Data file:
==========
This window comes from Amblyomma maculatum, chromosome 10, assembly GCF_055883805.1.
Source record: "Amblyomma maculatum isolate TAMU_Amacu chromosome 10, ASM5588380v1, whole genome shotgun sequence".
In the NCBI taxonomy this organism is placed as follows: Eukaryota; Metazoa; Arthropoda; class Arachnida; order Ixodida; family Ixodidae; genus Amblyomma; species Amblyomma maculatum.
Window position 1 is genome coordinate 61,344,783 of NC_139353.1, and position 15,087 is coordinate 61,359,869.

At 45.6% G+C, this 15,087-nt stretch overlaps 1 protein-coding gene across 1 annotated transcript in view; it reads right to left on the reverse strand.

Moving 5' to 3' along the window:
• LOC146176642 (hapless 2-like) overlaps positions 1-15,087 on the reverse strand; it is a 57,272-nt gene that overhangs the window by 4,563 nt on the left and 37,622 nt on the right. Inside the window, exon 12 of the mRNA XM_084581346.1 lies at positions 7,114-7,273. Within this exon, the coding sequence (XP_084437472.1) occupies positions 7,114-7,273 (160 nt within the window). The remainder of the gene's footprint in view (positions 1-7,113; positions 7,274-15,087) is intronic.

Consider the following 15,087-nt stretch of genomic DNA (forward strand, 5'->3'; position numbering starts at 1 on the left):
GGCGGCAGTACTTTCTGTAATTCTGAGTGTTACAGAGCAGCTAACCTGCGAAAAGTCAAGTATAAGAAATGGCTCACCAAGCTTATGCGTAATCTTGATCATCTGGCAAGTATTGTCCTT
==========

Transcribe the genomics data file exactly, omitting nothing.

This window comes from Amblyomma maculatum, chromosome 10, assembly GCF_055883805.1.
Source record: "Amblyomma maculatum isolate TAMU_Amacu chromosome 10, ASM5588380v1, whole genome shotgun sequence".
In the NCBI taxonomy this organism is placed as follows: Eukaryota; Metazoa; Arthropoda; class Arachnida; order Ixodida; family Ixodidae; genus Amblyomma; species Amblyomma maculatum.
Window position 1 is genome coordinate 61,344,783 of NC_139353.1, and position 15,087 is coordinate 61,359,869.

At 45.6% G+C, this 15,087-nt stretch overlaps 1 protein-coding gene across 1 annotated transcript in view; it reads right to left on the reverse strand.

Moving 5' to 3' along the window:
• LOC146176642 (hapless 2-like) overlaps positions 1-15,087 on the reverse strand; it is a 57,272-nt gene that overhangs the window by 4,563 nt on the left and 37,622 nt on the right. Inside the window, exon 12 of the mRNA XM_084581346.1 lies at positions 7,114-7,273. Within this exon, the coding sequence (XP_084437472.1) occupies positions 7,114-7,273 (160 nt within the window). The remainder of the gene's footprint in view (positions 1-7,113; positions 7,274-15,087) is intronic.

Consider the following 15,087-nt stretch of genomic DNA (forward strand, 5'->3'; position numbering starts at 1 on the left):
GGCGGCAGTACTTTCTGTAATTCTGAGTGTTACAGAGCAGCTAACCTGCGAAAAGTCAAGTATAAGAAATGGCTCACCAAGCTTATGCGTAATCTTGATCATCTGGCAAGTATTGTCCTT